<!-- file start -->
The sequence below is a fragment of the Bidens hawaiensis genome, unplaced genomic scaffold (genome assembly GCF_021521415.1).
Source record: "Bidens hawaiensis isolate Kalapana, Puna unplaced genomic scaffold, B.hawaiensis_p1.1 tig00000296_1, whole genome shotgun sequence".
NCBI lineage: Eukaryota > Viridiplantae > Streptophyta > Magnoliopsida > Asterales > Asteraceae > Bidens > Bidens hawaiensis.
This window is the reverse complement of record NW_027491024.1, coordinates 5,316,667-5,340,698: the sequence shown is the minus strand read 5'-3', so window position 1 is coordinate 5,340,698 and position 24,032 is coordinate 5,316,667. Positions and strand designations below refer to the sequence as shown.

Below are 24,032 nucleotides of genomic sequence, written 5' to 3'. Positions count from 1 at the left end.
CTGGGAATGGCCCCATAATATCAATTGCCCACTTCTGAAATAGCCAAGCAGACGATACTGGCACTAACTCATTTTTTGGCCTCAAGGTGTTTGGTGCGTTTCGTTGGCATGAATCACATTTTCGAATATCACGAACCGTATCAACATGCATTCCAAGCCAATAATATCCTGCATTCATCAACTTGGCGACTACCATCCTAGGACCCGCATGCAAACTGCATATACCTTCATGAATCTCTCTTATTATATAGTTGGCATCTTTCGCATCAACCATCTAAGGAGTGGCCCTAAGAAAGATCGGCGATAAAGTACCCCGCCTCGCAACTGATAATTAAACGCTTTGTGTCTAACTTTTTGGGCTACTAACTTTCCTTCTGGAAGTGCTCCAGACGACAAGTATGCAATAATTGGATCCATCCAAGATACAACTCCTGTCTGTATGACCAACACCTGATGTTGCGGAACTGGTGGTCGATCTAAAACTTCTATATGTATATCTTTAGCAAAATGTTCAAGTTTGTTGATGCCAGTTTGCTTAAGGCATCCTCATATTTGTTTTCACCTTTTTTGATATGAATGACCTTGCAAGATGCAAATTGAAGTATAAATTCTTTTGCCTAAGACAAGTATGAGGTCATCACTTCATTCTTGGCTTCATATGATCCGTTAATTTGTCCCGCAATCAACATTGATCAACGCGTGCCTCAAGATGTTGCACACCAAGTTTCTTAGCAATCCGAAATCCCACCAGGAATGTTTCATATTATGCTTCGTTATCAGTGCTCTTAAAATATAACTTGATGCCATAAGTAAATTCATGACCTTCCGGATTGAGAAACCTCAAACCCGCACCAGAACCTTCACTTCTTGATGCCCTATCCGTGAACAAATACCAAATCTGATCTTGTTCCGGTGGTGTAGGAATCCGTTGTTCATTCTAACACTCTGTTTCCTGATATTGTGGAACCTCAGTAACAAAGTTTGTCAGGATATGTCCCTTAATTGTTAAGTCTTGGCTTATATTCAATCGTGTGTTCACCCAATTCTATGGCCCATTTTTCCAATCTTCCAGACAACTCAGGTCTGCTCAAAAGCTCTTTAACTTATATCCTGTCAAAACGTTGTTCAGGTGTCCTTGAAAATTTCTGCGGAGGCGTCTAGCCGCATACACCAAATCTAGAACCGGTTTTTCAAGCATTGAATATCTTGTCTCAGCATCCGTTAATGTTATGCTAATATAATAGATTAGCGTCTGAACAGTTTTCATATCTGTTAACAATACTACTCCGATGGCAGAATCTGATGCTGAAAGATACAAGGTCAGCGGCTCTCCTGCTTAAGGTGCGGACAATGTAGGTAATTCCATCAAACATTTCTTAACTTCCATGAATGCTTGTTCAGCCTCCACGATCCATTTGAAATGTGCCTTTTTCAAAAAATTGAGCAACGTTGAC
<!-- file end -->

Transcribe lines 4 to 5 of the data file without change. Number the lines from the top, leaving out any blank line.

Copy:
This window is the reverse complement of record NW_027491024.1, coordinates 5,316,667-5,340,698: the sequence shown is the minus strand read 5'-3', so window position 1 is coordinate 5,340,698 and position 24,032 is coordinate 5,316,667. Positions and strand designations below refer to the sequence as shown.

Below are 24,032 nucleotides of genomic sequence, written 5' to 3'. Positions count from 1 at the left end.